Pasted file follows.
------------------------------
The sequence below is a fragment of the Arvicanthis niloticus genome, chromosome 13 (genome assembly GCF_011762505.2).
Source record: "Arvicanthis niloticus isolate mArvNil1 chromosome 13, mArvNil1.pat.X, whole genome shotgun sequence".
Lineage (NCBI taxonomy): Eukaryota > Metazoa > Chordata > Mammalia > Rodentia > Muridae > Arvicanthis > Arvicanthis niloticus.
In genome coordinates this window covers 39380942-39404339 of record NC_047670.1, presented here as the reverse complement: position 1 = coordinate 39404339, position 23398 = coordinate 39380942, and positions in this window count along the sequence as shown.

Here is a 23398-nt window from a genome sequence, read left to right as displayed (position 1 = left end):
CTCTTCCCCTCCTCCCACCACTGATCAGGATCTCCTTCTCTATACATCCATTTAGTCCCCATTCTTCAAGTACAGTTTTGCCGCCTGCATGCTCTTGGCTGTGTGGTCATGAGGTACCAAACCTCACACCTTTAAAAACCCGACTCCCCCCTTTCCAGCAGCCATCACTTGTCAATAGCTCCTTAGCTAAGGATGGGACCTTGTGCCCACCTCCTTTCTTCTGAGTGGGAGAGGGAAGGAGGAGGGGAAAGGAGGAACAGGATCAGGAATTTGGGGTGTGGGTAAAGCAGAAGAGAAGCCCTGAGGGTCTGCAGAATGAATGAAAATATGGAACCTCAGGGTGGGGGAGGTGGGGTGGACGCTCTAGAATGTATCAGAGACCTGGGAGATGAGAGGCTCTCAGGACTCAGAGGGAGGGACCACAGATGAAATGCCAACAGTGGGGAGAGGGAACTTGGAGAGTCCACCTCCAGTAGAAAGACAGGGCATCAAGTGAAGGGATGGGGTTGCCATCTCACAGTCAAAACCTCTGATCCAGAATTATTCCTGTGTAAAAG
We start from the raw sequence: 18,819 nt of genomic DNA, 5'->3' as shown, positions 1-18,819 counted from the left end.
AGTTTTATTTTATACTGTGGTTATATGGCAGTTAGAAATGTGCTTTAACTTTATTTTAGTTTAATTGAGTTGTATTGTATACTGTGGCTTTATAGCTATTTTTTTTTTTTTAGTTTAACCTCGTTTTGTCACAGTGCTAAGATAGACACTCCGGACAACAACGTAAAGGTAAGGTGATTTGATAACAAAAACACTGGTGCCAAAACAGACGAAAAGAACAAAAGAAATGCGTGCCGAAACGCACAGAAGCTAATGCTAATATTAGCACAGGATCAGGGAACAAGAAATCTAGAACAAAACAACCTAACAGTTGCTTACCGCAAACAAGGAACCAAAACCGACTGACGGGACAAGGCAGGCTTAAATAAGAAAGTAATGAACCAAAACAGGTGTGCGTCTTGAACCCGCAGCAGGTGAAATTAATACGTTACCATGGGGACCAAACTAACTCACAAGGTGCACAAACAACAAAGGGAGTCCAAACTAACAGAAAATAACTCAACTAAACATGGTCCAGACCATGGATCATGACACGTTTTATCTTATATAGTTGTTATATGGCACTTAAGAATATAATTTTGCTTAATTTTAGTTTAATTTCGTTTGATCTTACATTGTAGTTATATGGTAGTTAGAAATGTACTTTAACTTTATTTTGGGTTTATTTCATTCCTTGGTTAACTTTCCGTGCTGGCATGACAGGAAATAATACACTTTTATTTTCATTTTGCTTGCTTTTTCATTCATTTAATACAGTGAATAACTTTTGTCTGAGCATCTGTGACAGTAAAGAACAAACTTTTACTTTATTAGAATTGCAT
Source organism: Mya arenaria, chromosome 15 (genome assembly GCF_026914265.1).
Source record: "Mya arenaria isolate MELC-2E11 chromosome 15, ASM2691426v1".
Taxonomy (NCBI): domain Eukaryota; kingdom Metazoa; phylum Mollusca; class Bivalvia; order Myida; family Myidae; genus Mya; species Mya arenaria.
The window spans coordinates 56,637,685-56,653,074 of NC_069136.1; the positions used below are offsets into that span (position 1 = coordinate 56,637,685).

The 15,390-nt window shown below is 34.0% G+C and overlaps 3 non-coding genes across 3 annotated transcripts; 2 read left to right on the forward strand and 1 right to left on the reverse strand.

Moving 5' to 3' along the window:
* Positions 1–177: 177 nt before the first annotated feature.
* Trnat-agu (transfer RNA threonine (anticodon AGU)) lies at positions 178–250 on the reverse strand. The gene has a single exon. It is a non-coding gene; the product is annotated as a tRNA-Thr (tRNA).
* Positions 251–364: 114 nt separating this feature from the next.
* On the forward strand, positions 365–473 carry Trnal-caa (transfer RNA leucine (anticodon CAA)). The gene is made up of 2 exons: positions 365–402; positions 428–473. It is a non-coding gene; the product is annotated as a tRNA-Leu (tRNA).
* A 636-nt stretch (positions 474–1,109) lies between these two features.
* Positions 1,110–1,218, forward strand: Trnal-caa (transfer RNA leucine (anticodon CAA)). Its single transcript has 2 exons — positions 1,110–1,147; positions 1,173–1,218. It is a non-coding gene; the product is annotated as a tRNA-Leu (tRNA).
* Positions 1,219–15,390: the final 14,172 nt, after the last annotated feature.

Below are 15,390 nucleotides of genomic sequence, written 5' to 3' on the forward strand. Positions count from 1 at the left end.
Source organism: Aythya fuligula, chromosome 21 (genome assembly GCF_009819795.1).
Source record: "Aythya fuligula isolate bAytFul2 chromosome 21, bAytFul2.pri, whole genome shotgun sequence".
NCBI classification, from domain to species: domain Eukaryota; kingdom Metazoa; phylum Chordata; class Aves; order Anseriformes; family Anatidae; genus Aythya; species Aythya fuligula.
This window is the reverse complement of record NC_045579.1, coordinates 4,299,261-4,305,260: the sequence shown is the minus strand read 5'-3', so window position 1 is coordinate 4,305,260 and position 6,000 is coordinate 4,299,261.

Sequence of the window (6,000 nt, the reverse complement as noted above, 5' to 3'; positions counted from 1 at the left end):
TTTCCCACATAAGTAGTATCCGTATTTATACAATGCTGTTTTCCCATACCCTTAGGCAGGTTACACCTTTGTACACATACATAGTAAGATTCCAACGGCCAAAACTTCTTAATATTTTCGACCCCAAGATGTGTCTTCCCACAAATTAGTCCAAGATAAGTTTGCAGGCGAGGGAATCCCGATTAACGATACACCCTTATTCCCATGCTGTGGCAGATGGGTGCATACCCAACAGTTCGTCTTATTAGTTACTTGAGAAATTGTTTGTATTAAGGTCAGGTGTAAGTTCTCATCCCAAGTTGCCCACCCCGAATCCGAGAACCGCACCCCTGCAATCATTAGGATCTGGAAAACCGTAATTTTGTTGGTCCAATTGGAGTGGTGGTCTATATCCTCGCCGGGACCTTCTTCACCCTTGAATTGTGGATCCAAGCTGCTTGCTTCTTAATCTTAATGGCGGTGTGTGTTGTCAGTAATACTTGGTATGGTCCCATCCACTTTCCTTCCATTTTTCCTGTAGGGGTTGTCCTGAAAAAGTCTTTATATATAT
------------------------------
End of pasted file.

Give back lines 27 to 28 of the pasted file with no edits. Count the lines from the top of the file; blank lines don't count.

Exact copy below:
Sequence of the window (6,000 nt, the reverse complement as noted above, 5' to 3'; positions counted from 1 at the left end):
TTTCCCACATAAGTAGTATCCGTATTTATACAATGCTGTTTTCCCATACCCTTAGGCAGGTTACACCTTTGTACACATACATAGTAAGATTCCAACGGCCAAAACTTCTTAATATTTTCGACCCCAAGATGTGTCTTCCCACAAATTAGTCCAAGATAAGTTTGCAGGCGAGGGAATCCCGATTAACGATACACCCTTATTCCCATGCTGTGGCAGATGGGTGCATACCCAACAGTTCGTCTTATTAGTTACTTGAGAAATTGTTTGTATTAAGGTCAGGTGTAAGTTCTCATCCCAAGTTGCCCACCCCGAATCCGAGAACCGCACCCCTGCAATCATTAGGATCTGGAAAACCGTAATTTTGTTGGTCCAATTGGAGTGGTGGTCTATATCCTCGCCGGGACCTTCTTCACCCTTGAATTGTGGATCCAAGCTGCTTGCTTCTTAATCTTAATGGCGGTGTGTGTTGTCAGTAATACTTGGTATGGTCCCATCCACTTTCCTTCCATTTTTCCTGTAGGGGTTGTCCTGAAAAAGTCTTTATATATAT